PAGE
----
Canadian official says they would ‘work to provide’ abortion pill to Americans if banned in US
A Canadian official said the country’s government “would work to provide” Americans access to abortion drugs that could be banned in the U.S. Families Minister Karina Gould said in an interview that the Canadian federal government would attempt to assist American women gain access to the abortion pill mifepristone, in line with Canadian laws, in the event that the drug is banned in the U.S. Access to the drug in the U.S. is currently under a legal battle in the Supreme Court.
“What concerns me … is where you see laws in states where they’re actually criminalizing women [who] cross state borders to access reproductive health care,” Gould told CTV.
“And so, you know, we need to be very thoughtful about how we do this to make sure that we don’t further endanger, you know, American women who are seeking access to reproductive health care and services, as well as health-care providers,” she continued.
Addressing whether Canada has an ample supply of mifepristone, Gould said they are “not there yet” but that it is an issue the federal government is “thinking about” and actively “engaged on.”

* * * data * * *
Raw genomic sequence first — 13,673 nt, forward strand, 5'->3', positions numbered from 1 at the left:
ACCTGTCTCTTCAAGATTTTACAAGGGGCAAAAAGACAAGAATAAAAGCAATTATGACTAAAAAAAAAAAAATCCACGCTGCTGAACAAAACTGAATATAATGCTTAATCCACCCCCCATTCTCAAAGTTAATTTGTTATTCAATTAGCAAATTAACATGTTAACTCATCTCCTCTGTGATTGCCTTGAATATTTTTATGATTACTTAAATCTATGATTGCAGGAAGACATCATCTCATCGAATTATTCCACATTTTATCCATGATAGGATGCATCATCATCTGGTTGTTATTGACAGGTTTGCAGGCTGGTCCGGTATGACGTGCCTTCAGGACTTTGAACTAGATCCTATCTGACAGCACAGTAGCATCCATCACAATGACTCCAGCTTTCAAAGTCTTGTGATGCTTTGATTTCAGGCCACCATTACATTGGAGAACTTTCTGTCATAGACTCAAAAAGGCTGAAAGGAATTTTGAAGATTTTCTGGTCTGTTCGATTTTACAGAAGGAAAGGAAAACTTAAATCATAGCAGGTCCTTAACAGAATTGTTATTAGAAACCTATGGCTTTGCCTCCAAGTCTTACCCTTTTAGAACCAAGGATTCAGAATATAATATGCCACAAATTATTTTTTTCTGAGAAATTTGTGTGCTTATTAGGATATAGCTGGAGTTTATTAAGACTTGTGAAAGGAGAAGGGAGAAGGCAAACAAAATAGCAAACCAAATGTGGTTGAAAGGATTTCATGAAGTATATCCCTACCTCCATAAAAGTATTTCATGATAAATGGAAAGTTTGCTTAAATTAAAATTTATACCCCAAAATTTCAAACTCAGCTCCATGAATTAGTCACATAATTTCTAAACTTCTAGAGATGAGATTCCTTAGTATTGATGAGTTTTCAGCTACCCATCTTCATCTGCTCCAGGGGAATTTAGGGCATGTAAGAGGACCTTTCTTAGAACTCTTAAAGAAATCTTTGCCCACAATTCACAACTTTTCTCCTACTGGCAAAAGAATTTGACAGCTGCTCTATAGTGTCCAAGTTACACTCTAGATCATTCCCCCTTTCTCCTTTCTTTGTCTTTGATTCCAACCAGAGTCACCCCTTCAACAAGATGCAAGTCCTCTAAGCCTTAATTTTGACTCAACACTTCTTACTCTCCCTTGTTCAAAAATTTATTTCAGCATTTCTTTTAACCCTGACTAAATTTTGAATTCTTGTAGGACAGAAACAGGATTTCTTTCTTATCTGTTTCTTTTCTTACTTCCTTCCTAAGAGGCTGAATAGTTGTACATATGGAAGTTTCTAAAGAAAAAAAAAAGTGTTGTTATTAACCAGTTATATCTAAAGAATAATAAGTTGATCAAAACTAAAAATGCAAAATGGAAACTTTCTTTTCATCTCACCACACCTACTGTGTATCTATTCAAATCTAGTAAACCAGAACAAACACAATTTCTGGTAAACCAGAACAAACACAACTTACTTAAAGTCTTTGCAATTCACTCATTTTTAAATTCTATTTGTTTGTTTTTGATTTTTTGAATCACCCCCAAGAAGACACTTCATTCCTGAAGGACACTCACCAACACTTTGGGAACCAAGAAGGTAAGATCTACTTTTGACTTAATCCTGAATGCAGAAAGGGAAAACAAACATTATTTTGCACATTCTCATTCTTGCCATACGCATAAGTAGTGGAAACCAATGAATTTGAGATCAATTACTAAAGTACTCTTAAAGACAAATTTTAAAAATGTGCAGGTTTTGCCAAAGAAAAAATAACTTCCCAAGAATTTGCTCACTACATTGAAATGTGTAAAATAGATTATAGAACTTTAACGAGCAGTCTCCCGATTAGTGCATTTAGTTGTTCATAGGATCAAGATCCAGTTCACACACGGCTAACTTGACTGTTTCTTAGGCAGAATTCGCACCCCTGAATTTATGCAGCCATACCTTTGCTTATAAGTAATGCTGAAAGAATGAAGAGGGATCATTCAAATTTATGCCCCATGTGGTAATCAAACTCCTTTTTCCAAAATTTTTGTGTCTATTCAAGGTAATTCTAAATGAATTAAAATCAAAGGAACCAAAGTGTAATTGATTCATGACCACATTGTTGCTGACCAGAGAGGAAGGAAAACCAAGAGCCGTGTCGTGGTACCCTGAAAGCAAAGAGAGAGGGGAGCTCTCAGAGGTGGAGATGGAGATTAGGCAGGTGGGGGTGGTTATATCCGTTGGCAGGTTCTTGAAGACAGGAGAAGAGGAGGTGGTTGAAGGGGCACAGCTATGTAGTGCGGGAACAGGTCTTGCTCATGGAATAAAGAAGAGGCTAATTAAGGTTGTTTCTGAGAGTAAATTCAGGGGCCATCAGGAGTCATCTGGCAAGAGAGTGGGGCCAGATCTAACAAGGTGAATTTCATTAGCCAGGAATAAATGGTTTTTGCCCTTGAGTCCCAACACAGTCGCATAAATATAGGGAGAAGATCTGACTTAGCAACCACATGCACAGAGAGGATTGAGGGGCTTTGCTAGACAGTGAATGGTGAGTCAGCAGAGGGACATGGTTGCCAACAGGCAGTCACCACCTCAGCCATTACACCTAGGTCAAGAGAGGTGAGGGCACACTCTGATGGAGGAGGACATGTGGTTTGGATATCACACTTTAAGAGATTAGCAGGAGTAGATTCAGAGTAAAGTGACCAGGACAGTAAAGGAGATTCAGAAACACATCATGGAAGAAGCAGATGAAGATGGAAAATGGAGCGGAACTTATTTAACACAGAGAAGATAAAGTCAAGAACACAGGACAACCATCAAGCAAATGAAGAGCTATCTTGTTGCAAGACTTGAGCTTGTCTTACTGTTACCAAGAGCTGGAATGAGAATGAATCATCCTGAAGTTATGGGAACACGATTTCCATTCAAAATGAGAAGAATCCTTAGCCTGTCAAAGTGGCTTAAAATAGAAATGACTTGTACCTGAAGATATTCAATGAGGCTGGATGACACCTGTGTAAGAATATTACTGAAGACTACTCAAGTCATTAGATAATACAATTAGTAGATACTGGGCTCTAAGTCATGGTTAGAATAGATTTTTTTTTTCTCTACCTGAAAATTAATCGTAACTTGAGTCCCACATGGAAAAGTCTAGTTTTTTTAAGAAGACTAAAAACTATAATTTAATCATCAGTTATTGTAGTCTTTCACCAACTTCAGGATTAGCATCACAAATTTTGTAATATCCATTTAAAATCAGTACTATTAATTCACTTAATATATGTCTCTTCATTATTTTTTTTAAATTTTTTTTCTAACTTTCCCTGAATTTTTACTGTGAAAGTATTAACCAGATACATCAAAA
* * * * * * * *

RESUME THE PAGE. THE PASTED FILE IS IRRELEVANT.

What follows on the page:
“I know that this is an active conversation in the United States,” she said. “Let’s hope it doesn’t get to that point.”
Earlier this month, a U.S. federal judge in Texas ruled to revoke the Food and Drug Administration’s approval of mifepristone that had been done in 2000.
But on Friday, the Supreme Court paused the judge’s ruling. The 5th Circuit Court is currently considering a case to prevent access to the drug.
The fight over the legality of mifepristone comes after the Supreme Court ruled last June to overturn the landmark decision Roe v. Wade, which had said women had a constitutional right to abortion access under the 14th Amendment’s right to privacy. Last year’s ruling allowed states to make their own laws on abortion access.
Abortion access has been restricted in more than a dozen states since last year’s Supreme Court decision, and other states have pushed legislation to potentially restrict the procedure as well. Some Democrat-led states have enacted laws protecting abortion access.
Gould said in May 2022, before the Supreme Court’s decision, that American women could come to Canada for an abortion if Roe v. Wade was overturned.
“I don’t see why we would not,” Gould said at the time. “If they, people, come here and need access, certainly, you know, that’s a service that would be provided.”
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